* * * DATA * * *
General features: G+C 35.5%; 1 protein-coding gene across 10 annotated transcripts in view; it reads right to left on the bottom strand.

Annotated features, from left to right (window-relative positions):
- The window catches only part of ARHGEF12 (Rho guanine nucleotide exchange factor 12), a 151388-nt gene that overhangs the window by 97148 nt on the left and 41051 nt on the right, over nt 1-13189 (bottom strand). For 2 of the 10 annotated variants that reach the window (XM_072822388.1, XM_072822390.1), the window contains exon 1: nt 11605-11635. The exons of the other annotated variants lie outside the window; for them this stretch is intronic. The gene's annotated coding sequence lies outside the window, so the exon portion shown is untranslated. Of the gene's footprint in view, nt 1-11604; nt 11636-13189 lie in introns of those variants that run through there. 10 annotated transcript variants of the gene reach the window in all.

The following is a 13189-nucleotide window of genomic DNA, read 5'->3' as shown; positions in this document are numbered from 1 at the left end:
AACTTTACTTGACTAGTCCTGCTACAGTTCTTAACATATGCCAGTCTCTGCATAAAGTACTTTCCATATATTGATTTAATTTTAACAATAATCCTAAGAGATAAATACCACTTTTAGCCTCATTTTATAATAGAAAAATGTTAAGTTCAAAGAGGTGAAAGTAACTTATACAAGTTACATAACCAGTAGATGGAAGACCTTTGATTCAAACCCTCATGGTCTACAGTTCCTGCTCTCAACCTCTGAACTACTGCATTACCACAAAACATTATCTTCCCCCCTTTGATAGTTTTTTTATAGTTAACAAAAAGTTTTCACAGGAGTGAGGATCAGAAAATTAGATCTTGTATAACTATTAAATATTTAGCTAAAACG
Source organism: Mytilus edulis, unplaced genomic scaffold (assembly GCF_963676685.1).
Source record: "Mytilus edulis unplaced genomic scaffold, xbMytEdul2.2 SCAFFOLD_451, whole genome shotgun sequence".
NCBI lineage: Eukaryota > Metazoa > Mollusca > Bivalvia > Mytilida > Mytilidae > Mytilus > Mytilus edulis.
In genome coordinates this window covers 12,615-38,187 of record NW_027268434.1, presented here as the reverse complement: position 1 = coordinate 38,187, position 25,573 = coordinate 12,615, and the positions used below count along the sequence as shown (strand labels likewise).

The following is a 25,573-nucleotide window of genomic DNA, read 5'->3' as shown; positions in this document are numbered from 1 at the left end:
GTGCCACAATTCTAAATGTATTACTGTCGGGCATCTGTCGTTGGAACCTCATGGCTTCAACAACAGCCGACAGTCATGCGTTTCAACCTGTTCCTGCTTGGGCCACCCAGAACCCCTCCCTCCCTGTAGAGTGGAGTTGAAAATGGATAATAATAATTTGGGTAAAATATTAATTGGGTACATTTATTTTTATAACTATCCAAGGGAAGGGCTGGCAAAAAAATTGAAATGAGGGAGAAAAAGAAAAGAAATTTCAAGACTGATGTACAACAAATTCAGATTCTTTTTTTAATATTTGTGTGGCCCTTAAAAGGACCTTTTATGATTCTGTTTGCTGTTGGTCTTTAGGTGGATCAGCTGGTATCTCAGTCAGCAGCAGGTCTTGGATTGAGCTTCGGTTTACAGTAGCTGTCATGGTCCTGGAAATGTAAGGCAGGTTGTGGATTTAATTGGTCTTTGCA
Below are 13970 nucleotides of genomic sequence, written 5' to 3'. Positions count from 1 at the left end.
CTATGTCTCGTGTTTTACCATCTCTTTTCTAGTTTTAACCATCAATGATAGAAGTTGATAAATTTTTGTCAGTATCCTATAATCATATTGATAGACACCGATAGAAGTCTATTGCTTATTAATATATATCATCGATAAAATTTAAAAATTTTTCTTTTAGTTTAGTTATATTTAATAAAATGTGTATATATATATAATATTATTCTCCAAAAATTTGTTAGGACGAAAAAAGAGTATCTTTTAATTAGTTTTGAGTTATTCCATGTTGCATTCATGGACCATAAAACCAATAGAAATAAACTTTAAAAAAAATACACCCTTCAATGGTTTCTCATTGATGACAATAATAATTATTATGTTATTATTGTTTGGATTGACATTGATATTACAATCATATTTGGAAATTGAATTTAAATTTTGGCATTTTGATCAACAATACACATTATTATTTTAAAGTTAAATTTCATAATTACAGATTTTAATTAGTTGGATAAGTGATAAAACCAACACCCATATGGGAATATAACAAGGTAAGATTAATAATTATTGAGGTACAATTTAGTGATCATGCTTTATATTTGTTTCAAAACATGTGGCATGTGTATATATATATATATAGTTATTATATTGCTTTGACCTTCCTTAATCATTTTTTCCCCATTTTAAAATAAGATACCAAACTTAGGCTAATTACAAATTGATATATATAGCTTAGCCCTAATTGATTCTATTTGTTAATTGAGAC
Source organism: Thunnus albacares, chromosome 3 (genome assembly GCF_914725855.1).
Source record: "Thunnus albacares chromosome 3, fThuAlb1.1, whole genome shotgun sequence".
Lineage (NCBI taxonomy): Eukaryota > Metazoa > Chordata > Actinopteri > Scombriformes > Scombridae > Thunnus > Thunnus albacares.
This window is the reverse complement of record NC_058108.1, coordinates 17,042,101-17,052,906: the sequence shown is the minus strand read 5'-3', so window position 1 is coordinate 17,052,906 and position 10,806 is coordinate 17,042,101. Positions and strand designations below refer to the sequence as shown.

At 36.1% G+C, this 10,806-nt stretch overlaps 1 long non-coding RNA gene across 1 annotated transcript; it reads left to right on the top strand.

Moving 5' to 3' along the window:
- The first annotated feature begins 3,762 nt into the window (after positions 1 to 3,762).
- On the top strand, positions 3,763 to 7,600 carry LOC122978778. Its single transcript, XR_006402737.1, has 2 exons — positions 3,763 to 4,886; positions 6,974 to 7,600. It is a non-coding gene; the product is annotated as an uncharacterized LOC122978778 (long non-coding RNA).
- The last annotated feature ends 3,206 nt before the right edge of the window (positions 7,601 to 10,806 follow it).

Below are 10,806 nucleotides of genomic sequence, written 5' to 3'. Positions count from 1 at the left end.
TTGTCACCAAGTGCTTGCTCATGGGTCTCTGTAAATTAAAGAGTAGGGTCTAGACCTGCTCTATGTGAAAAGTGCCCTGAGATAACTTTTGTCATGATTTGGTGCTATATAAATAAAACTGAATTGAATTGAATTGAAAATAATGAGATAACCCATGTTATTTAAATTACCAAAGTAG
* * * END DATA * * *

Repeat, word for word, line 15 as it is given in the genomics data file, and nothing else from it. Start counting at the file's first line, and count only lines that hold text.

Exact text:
Source record: "Thunnus albacares chromosome 3, fThuAlb1.1, whole genome shotgun sequence".